Foremost marine biologist sharing research on stunning rise of ocean “dead zones”

By Costa Maragos Posted: January 24, 2018 6:00 a.m.

Dr. Nancy Rabalais to share her expertise on ocean dead zones and their detrimental effect on the environment.
Dr. Nancy Rabalais to share her expertise on ocean dead zones and their detrimental effect on the environment. Photo Courtesy of the MacArthur Foundation

The campus community is invited to hear and meet one of the world’s foremost marine biologists, whose research has brought greater attention to concerns over the so-called “dead zones” in the Gulf of Mexico and worldwide.

A dead zone is characterized by the lack of oxygen in ocean bottom waters, leading to the destruction of local food webs and major losses to the fishing industry.

Dr. Zoraida J. Quiñones-Rivera is Research Associate at the U of R’s Institute of Environmental Change and Society (IECS).
Dr. Nancy Rabalais is Professor and Shell Oil Endowed Chair in the Department of Oceanography and Coastal Sciences at Louisiana State University (LSU) in Baton Rouge, Louisiana.

Rabalais is the featured speaker at the Biology Department seminar on Friday, January 26 at 2:30 p.m. in Classroom Building (CL 127).

Rabalais has a personal connection to the U of R. She was PhD co-supervisor and mentor of Dr. Zoraida J. Quiñones-Rivera at LSU, who is now a Research Associate at IECS, and a friend and colleague to Dr. Björn Wissel, Adjunct Professor in the Biology Department and IECS Associate Director.
bjoern Wissel
Dr. Björn Wissel is Adjunct Professor in the Biology Department and IECS Associate Director. 

Wissel and Quiñones-Rivera have published articles with Rabalais. They invited her  to visit IECS to continue their collaborations on a project to better understand the effects of the dead zone on the carbon cycle.

“Nancy is an outstanding researcher and role model. Her work has been instrumental in advancing natural sciences and identifying human-caused environmental problems in coastal oceans worldwide,” says Quiñones-Rivera. “Her relentless efforts in outreach and communication have resulted in major management and policy changes to limit detrimental effects to the environment. Sharing her extensive scientific expertise and experience in science communication will be invaluable for the U of R community.”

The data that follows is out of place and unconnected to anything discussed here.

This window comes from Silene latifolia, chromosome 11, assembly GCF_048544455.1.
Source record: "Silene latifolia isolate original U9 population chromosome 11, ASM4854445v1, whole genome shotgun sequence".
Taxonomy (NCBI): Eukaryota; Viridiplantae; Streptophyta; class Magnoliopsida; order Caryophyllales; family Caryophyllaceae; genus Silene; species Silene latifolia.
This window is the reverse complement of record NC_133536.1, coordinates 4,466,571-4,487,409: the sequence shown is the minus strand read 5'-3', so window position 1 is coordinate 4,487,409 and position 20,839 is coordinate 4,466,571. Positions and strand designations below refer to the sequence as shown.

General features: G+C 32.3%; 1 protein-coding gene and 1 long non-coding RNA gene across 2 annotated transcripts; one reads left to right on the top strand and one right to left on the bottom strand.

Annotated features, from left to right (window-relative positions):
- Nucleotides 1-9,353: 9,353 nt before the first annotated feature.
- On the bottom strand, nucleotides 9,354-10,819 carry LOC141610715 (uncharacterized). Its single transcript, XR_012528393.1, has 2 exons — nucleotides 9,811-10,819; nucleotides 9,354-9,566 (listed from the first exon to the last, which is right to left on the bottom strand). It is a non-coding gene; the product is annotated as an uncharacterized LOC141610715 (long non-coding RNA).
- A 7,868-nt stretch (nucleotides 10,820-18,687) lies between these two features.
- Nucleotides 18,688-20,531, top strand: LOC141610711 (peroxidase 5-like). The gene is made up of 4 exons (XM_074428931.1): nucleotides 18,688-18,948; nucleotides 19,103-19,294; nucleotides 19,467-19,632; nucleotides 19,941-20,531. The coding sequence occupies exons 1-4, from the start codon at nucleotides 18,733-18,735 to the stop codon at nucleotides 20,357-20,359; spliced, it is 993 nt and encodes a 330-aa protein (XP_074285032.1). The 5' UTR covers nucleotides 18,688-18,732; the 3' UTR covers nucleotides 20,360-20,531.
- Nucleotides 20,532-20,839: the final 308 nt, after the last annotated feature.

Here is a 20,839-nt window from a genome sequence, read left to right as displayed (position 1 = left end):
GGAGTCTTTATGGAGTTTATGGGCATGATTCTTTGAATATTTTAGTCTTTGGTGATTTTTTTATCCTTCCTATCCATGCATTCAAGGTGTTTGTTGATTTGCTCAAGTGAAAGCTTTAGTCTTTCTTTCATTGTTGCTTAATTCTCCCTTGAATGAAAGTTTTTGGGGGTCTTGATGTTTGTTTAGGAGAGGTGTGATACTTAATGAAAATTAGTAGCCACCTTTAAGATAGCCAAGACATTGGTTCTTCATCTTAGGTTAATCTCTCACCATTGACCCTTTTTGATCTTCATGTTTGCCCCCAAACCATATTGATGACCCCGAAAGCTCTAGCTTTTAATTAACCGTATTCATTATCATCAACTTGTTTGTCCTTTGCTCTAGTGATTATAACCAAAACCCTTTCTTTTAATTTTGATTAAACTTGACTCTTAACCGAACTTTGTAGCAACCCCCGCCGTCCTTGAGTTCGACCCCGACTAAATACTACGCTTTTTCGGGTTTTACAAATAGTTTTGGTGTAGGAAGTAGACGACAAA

Rabalais has dedicated her career to researching and characterizing the extent of ecological damage of the “dead zone” along the Louisiana and Texas coastlines, and has linked agricultural practices in the Mississippi River watershed as its major cause.

Rabalais’ research has been extensively published in peer-reviewed journals.

Earlier this month, Science Journal revealed the stunning rise of dead zones in ocean waters around the world. Rabalais co-authored the report with other scientists.
“Over the years, this work has also addressed the impacts of climate change, hurricanes, oil spills and alternative agricultural management practices. To achieve this task she has brought together an outstanding team of diverse scientists who now investigates dead zones and its causes worldwide,” says Wissel.

Rabalais’ work has been recognized with numerous prestigious awards and honours.

Event:    Department of Biology Seminar Series
Date:      Friday, January 26
Time:      2:30 p.m.
Location: Classroom Building (CL 127)